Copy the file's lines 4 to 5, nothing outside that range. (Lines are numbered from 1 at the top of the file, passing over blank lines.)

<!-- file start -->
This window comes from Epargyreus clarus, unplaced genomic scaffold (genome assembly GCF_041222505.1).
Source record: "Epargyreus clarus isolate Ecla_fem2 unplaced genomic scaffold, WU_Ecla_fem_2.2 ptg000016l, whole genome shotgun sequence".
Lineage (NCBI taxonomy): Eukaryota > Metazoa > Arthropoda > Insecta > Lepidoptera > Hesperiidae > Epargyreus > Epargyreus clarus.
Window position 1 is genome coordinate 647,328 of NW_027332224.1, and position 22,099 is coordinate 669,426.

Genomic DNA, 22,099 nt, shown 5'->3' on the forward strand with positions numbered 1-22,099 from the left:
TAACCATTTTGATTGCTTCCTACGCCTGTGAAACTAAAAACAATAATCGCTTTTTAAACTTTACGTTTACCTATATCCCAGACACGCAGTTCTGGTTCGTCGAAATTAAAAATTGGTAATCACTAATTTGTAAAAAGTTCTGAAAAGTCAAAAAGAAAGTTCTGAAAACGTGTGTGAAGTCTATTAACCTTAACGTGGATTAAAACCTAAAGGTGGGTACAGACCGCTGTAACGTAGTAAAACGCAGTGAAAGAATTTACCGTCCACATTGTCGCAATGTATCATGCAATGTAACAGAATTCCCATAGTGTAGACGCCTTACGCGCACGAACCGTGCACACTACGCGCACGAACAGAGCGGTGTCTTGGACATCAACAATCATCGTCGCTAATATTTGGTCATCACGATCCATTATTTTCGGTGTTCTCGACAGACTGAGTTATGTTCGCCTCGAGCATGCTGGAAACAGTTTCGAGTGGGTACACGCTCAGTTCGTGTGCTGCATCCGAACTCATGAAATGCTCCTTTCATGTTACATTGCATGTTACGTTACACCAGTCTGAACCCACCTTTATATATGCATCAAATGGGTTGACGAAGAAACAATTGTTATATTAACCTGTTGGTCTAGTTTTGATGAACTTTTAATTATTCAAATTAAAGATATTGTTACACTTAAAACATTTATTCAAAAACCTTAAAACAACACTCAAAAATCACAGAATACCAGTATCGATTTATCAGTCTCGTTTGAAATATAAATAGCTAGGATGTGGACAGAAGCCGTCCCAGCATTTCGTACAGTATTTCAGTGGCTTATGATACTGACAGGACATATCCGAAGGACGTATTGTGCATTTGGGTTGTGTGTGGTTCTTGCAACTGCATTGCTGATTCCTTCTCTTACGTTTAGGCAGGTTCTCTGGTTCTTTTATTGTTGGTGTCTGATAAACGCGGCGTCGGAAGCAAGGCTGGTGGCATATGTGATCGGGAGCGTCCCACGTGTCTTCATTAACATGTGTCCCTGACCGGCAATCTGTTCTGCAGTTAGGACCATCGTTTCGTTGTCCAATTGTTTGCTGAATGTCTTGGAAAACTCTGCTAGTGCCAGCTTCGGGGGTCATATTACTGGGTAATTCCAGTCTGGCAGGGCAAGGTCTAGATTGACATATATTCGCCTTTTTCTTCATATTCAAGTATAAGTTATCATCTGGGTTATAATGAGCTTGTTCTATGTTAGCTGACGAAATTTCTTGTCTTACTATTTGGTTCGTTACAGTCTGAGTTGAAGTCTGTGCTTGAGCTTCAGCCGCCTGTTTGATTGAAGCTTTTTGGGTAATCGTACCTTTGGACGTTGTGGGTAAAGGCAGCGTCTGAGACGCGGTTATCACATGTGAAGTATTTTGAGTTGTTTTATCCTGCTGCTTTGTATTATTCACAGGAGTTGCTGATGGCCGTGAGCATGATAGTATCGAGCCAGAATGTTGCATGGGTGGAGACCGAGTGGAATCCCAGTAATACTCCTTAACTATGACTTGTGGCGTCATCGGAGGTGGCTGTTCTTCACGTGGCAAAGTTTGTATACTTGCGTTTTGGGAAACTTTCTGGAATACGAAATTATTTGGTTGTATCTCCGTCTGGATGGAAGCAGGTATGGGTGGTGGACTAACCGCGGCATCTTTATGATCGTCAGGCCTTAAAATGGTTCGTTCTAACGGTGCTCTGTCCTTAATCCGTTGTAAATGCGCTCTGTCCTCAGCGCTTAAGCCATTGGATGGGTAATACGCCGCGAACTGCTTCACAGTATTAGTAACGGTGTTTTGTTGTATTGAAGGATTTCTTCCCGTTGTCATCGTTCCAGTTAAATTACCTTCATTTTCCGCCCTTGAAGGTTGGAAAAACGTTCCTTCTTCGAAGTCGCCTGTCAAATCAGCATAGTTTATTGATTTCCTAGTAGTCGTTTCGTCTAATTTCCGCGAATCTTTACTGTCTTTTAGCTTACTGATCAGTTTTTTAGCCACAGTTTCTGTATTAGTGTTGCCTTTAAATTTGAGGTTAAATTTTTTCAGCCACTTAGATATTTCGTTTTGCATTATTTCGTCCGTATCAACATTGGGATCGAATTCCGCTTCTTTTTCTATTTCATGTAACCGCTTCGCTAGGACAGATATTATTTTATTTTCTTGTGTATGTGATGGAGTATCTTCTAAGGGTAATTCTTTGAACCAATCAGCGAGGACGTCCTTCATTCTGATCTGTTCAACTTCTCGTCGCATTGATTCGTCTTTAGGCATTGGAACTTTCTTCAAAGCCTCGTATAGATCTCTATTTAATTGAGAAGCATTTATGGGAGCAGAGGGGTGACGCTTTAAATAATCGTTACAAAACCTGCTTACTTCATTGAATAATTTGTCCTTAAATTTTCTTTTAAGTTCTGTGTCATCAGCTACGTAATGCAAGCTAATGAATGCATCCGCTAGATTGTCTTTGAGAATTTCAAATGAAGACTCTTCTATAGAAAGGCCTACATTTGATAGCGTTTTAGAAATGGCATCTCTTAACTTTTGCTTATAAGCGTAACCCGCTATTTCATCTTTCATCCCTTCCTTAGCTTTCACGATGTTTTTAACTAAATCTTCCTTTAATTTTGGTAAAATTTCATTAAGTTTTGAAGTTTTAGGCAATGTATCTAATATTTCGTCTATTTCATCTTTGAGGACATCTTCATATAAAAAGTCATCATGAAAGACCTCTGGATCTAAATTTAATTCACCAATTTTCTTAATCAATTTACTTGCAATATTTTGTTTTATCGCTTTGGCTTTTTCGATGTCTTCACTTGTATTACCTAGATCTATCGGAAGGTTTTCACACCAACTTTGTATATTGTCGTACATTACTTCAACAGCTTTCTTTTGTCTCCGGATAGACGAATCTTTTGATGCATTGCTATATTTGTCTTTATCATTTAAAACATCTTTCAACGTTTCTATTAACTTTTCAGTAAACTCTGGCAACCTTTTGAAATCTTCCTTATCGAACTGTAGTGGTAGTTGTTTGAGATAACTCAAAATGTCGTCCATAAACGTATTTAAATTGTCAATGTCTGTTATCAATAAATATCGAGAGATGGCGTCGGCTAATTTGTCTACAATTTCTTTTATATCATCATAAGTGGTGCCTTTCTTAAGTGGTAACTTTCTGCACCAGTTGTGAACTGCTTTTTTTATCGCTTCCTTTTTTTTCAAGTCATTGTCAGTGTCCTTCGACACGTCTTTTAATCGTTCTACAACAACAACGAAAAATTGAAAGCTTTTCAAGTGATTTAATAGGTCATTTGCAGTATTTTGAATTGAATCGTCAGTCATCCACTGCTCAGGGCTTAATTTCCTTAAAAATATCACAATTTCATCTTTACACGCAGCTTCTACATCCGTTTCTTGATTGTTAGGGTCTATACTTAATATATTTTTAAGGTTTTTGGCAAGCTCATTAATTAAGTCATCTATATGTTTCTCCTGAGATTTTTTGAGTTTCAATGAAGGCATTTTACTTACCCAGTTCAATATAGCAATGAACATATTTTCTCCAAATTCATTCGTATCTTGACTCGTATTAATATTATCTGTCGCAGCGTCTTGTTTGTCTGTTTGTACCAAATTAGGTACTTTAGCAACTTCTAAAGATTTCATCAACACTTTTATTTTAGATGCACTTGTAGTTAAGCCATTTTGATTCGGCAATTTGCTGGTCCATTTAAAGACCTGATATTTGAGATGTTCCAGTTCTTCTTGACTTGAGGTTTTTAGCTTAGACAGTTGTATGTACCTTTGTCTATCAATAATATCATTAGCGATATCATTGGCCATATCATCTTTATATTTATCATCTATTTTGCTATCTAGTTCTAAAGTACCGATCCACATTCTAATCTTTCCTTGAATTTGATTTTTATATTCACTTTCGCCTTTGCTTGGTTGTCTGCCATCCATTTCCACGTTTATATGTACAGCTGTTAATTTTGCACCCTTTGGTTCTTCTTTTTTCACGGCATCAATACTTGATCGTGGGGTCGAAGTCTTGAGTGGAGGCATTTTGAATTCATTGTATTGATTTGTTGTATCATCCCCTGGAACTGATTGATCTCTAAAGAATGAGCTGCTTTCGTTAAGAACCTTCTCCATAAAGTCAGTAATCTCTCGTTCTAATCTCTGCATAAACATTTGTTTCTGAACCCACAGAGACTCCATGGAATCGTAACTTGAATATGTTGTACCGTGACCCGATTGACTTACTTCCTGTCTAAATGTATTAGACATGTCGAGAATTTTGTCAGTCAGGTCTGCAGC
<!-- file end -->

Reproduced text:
Window position 1 is genome coordinate 647,328 of NW_027332224.1, and position 22,099 is coordinate 669,426.

Genomic DNA, 22,099 nt, shown 5'->3' on the forward strand with positions numbered 1-22,099 from the left: